Foreign-born residents file suit in Japan over alleged racial profiling

Three foreign-born residents of Japan filed a lawsuit on Monday against the national and local governments over alleged illegal questioning by police based on racial profiling.

It is the first such lawsuit in Japan, according to the plaintiffs’ lawyers, and comes amid a sharp rise in the number of foreign workers coming to the country to help stem labor shortages as its population ages and declines.

It also comes amid a renewed debate over what it means to be and look Japanese, after a Ukrainian-born, naturalized Japanese citizen was crowned Miss Japan last week.

The three men filed the lawsuit with the Tokyo District Court demanding that the national, Tokyo Metropolitan and Aichi Prefecture governments recognize that it is illegal for police officers to stop and question people solely on the basis of their race, nationality or ethnicity.

The plaintiffs say they have suffered distress from repeated police questioning based on their appearance and ethnicity, which they say is a violation of the constitution.

The Tokyo Metropolitan Government, Aichi Prefectural Government and National Police Agency all declined to comment, while representatives of the Ministry of Justice could not be reached.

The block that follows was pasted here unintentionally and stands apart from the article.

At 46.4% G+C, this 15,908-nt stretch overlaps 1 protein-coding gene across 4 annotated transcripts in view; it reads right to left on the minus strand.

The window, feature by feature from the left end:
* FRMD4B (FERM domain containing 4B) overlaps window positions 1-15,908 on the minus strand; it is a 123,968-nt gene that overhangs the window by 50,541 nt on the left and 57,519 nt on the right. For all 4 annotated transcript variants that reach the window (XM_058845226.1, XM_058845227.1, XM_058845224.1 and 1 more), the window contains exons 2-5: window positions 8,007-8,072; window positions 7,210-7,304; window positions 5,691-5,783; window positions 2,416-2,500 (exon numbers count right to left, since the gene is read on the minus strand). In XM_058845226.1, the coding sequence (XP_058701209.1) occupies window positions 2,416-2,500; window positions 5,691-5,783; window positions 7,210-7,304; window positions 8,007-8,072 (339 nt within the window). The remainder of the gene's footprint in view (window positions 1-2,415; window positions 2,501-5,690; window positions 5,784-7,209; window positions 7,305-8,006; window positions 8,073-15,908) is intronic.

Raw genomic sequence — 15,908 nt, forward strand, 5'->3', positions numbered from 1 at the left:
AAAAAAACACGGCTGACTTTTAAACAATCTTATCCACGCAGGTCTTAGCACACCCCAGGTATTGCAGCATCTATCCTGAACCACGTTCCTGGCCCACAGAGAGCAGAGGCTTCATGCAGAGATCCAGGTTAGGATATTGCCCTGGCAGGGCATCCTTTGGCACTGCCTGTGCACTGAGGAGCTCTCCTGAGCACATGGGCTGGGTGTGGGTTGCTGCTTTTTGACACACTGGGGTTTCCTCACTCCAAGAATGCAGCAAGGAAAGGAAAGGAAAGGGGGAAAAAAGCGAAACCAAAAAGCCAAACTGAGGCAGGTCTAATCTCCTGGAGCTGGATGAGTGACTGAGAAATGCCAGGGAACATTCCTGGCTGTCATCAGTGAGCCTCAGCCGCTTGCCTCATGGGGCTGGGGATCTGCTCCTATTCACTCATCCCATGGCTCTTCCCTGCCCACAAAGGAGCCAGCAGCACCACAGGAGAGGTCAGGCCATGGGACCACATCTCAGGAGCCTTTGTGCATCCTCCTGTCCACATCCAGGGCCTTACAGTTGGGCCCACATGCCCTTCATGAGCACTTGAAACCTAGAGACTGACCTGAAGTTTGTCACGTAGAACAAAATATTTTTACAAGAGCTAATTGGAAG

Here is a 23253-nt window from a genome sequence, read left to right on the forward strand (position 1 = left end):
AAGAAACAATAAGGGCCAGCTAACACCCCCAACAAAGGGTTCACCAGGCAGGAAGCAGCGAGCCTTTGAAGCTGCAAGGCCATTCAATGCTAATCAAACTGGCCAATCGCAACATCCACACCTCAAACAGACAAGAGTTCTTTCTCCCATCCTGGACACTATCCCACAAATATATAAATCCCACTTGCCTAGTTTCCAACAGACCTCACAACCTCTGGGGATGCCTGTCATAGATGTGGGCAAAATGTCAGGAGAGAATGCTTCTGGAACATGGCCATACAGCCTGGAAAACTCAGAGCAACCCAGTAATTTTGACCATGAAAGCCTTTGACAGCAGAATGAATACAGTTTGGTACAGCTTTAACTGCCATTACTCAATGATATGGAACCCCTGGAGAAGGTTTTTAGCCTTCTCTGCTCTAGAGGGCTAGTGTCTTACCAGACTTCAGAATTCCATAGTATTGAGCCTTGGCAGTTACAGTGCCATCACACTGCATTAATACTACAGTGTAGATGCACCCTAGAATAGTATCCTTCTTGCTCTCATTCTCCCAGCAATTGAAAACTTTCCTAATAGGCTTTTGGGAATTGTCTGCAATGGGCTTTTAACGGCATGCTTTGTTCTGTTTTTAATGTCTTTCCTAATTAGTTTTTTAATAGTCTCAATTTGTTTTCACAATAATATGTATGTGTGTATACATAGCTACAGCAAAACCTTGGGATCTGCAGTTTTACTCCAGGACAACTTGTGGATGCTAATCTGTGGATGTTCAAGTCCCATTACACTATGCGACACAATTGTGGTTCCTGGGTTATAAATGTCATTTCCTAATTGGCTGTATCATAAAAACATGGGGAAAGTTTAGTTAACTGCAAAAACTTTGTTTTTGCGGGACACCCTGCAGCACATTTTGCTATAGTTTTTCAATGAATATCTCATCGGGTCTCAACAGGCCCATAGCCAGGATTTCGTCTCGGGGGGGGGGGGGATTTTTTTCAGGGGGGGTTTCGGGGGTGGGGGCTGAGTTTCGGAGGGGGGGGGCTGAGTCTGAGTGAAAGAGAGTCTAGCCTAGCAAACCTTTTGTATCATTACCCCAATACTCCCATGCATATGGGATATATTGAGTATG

They and their legal team arrived at Tokyo District Court around midday and spoke to media outside before heading in to file their case.

One of the plaintiffs, Matthew, a man of Indian descent who has lived in Japan for more than 20 years and holds permanent residency, said he had been questioned by police countless times. He said he is afraid to go out for fear of being stopped again.

“I never knew what social withdrawal was until recently,” he said, declining to provide his surname for fear of harassment. “I feel like every time I finish work, I’m hiding in my house.”

Syed Zain, who was born in Pakistan but took Japanese citizenship after moving to Japan with his family as a child, said he hoped the case would lead to positive change in a society where the number of Japanese with foreign roots is growing.

Likewise, Maurice, an American who did not provide his surname, said he hoped to raise awareness of the issue among Japanese people and make life easier for others.

“I want them (Japanese people) to understand that this is an everyday occurrence, it’s an everyday thing, and that we have to do something to prevent that,” he said.

The lawsuit also seeks 3 million yen (about $20,250) in damages for each plaintiff.


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